I recently asked a work colleague about his holiday. He replied it was fantastic, and listed a few things he did. And, I thought, that was that.
“Sounds yummy!” “Yum!” “Glad you enjoyed it!” Thanks, Google.Credit:Theresa Ambrose
Silly me. Google joined the conversation. It suggested, without actually saying it, that instead of my wanting to think for myself, I could just clock onto its three suggestions that perhaps I’d like to email back to my friend: “Sounds yummy!” “Yum!” “Glad you enjoyed it!”
Curious. I wasn’t thinking that all. Indeed, anyone who knows me, or even anyone who has crossed my path, would know that “Sounds yummy!”, “Yum!” or “Yum, glad you enjoyed it!” are not really my type of expression.
But there you go. It’s a grave new world. When he emailed back on something else, my helpful new friend Google suggested I reply, “No worries.” “Copy that.’’ “No worries, thanks for the heads up.”
Now there is a strong chance I might reply “No worries”, but “copy that”? I’m pretty sure I’ve not been in the armed forces or the American police force or a Hollywood thriller opposite Bruce Willis rescuing the planet from impending doom or the next Jim Carrey film.
Some might say I’m being somewhat precious about all this. Just a bit of harmless fun by our new friend artificial intelligence (AI to friends). After all, who doesn’t want their life to be simpler? Facebook helpfully gives you options as to how to respond to posts. And yes, I’ve used them often. And those little tabs of emotions, what a godsend. What genius that the gamut of the soul’s rendering can be contained thus. Happy, sad, wink, grrrr, sigh.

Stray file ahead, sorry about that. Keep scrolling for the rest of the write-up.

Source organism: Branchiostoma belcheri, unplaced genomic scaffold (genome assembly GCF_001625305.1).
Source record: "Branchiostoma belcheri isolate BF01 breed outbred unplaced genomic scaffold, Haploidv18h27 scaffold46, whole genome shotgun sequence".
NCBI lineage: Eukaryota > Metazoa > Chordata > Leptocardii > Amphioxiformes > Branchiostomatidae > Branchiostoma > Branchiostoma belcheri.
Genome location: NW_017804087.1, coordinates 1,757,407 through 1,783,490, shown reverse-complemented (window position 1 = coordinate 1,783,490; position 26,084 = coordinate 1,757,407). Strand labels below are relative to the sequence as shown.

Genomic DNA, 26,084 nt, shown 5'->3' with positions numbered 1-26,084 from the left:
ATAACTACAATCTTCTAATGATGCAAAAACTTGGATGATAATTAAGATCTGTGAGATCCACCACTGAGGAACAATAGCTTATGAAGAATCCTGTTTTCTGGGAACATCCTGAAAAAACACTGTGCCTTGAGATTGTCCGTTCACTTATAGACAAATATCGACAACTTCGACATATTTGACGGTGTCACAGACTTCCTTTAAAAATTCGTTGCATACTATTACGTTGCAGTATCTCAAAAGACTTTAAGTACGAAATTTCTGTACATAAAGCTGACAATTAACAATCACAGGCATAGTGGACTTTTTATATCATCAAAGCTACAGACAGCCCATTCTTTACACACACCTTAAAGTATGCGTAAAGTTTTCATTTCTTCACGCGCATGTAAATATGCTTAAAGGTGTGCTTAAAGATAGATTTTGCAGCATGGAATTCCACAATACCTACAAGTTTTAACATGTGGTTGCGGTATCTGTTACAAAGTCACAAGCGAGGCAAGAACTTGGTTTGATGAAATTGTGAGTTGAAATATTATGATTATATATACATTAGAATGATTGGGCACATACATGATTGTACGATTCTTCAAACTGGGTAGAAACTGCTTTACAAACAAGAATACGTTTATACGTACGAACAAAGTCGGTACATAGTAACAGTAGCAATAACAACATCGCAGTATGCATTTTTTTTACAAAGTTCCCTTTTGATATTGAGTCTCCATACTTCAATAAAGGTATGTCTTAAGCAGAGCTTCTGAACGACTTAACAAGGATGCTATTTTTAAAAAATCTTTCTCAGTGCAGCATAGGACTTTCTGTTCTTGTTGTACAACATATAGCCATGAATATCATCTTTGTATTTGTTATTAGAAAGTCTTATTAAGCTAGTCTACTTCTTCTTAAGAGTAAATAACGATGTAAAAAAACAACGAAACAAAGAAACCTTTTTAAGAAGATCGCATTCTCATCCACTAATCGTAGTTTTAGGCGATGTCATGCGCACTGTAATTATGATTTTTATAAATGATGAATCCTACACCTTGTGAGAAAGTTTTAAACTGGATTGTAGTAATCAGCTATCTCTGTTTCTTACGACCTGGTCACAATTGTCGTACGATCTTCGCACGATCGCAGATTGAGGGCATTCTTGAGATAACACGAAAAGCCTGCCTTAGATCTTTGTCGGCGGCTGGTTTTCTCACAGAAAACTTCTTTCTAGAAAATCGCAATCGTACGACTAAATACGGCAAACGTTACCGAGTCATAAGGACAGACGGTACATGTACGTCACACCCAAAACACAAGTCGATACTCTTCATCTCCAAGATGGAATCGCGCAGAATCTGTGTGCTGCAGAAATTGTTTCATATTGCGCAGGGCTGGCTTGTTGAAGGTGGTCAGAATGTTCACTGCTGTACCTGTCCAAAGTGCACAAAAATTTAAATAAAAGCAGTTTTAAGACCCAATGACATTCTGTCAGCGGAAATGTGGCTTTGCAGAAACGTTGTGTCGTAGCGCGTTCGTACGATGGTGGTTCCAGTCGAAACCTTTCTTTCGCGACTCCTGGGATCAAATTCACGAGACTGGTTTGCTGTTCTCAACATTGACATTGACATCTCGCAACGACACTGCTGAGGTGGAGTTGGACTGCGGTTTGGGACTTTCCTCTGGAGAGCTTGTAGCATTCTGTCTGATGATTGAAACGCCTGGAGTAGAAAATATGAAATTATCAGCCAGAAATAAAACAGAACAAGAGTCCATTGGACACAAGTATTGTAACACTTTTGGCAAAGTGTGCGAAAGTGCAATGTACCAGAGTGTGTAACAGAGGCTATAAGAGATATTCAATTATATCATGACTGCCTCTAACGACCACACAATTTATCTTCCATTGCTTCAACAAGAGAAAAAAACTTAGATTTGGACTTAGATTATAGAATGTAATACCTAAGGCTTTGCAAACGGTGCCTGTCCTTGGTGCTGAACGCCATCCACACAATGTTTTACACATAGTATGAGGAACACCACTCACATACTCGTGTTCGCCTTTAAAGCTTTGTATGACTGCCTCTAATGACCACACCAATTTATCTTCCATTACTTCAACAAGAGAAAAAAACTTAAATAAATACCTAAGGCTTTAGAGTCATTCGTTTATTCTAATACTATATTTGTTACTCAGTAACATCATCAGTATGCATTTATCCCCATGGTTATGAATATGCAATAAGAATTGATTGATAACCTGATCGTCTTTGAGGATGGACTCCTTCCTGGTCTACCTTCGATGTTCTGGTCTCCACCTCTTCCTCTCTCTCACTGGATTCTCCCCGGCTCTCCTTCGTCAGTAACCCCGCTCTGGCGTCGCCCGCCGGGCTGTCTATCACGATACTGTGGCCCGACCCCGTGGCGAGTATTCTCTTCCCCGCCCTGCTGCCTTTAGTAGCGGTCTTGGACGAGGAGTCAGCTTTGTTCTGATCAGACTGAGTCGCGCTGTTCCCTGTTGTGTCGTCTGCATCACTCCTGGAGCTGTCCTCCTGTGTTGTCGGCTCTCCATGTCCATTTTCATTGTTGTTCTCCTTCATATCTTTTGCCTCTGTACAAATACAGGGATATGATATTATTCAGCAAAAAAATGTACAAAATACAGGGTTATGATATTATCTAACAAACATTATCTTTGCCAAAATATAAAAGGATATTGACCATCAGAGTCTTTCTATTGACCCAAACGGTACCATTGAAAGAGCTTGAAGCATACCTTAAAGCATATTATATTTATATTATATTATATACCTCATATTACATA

In this hyper day and age, who doesn’t want to have to worry less about wearisome thinking? Really, who has time for putting together their own thoughts exactly as they feel?
With Google’s Smart Reply you get an approximation and that, dear readers, is the thin edge of the wedge. Near enough is good enough, and good enough is deadspeak. Actually, it’s machine speak, by which your emails are scanned and then assigned appropriate responses.
Some may say, well you can turn it off. But will the service’s 1.4 billion users actually do that? The more it is used, says the company, the closer it gets to you. The automated response becomes more personalised. The automated becomes your words.
Google says it’s a service: “It’s pretty easy to read your emails while you’re on the go, but responding to those emails takes effort. Smart Reply saves you time by suggesting quick responses to your messages.”
The feature has driven more than 10 per cent of replies in Inbox on mobiles. So perhaps there really are many people who simply don’t have the time to think for themselves. But it brings to mind a scene in The Life of Brian:
Brian: Look. You’ve got it all wrong. You don’t need to follow me. You don’t need to follow anybody! You’ve got to think for yourselves. You’re all individuals!
Followers: Yes, we’re all individuals!
Brian: You’re all different!
Followers: Yes, we are all different!
Warwick McFadyen is an Age contributor.
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